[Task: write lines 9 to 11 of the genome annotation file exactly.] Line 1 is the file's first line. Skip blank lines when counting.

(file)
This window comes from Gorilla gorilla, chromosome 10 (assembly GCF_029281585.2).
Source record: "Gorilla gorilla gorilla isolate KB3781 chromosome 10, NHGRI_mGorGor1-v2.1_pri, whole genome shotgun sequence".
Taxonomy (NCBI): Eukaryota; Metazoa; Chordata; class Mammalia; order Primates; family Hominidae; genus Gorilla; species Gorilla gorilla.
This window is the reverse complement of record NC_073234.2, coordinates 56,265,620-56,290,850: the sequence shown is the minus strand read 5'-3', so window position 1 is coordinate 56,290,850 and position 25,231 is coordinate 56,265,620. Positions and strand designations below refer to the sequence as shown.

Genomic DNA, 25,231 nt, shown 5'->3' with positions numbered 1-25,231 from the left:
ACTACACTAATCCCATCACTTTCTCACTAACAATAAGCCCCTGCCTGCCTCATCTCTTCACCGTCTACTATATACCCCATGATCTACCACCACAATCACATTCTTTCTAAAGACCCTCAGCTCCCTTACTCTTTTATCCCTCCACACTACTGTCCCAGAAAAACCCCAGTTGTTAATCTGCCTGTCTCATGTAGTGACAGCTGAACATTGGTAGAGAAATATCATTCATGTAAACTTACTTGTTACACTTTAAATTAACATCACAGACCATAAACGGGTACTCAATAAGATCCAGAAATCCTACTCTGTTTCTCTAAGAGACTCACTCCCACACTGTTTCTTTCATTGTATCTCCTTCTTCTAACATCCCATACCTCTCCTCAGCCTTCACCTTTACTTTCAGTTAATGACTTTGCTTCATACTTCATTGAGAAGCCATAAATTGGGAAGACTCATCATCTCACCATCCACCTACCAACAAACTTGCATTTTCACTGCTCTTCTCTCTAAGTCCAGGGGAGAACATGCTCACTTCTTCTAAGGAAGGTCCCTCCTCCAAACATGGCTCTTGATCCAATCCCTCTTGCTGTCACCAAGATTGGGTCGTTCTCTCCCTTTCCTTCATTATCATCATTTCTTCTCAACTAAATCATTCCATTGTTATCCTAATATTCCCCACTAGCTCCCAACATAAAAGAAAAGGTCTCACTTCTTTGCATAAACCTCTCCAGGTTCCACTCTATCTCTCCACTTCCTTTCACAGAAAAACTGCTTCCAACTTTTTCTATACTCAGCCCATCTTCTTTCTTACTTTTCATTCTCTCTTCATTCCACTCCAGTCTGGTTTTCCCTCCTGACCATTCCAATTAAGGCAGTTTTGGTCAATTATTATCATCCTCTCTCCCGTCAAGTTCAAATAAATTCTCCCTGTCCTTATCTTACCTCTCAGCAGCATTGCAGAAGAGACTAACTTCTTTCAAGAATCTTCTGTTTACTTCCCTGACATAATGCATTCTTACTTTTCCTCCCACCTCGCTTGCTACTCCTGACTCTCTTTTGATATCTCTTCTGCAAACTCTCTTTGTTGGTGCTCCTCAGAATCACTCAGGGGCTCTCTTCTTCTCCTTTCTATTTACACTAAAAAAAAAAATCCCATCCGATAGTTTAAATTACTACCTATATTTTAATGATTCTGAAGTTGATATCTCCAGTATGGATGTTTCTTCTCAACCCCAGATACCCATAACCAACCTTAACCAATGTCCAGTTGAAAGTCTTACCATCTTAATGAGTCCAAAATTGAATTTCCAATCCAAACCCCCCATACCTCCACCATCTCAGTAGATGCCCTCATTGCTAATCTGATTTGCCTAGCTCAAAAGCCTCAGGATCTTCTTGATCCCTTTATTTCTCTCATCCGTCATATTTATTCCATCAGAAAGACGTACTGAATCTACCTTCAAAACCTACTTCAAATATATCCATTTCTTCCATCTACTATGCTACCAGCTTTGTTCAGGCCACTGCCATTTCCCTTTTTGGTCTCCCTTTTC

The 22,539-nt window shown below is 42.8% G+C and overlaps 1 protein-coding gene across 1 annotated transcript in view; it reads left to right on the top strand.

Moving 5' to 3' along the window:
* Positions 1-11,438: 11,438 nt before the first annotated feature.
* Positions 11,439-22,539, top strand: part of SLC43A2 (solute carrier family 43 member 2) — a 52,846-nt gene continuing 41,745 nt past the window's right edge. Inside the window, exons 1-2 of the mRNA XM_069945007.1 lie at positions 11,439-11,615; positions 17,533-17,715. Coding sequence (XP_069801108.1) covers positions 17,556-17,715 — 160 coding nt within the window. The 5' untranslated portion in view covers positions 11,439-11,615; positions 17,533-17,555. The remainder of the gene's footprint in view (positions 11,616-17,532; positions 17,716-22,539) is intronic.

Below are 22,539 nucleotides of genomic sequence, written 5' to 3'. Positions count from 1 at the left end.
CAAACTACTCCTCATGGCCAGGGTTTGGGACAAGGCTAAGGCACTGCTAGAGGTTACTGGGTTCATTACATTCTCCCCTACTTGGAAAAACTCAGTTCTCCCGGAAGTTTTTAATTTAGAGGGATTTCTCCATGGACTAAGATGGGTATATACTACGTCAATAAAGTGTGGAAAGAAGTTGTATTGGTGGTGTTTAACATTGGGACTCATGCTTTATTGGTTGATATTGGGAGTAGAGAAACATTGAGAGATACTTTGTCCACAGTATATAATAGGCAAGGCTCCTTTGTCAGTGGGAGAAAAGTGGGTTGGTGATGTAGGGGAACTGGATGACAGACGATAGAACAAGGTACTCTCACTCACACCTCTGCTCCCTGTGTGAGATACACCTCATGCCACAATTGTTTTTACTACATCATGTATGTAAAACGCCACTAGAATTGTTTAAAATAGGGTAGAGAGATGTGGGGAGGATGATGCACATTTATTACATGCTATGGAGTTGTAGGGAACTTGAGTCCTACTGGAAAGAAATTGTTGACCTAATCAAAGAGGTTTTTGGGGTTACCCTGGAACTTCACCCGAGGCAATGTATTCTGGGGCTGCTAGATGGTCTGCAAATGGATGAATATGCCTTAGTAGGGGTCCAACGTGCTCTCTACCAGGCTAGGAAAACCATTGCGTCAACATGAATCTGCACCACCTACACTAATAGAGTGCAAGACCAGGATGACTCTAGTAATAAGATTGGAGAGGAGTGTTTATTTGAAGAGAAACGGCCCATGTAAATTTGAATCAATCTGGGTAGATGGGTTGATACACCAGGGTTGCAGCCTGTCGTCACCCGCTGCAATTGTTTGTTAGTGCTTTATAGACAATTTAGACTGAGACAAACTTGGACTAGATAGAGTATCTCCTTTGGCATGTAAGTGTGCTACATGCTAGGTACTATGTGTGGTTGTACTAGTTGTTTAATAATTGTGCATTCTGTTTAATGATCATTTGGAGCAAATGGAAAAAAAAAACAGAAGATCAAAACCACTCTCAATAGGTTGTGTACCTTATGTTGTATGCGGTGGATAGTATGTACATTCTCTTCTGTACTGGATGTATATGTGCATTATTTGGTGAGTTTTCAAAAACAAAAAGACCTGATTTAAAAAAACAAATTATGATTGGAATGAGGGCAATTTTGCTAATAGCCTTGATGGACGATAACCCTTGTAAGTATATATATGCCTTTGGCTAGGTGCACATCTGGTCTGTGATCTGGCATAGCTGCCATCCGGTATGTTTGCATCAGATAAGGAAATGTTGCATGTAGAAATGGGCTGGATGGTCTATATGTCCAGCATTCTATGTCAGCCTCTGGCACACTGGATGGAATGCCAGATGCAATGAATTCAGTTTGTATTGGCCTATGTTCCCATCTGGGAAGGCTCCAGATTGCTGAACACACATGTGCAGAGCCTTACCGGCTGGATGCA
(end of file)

* Positions 1-11,438: 11,438 nt before the first annotated feature.
* Positions 11,439-22,539, top strand: part of SLC43A2 (solute carrier family 43 member 2) — a 52,846-nt gene continuing 41,745 nt past the window's right edge. Inside the window, exons 1-2 of the mRNA XM_069945007.1 lie at positions 11,439-11,615; positions 17,533-17,715. Coding sequence (XP_069801108.1) covers positions 17,556-17,715 — 160 coding nt within the window. The 5' untranslated portion in view covers positions 11,439-11,615; positions 17,533-17,555. The remainder of the gene's footprint in view (positions 11,616-17,532; positions 17,716-22,539) is intronic.

Below are 22,539 nucleotides of genomic sequence, written 5' to 3'. Positions count from 1 at the left end.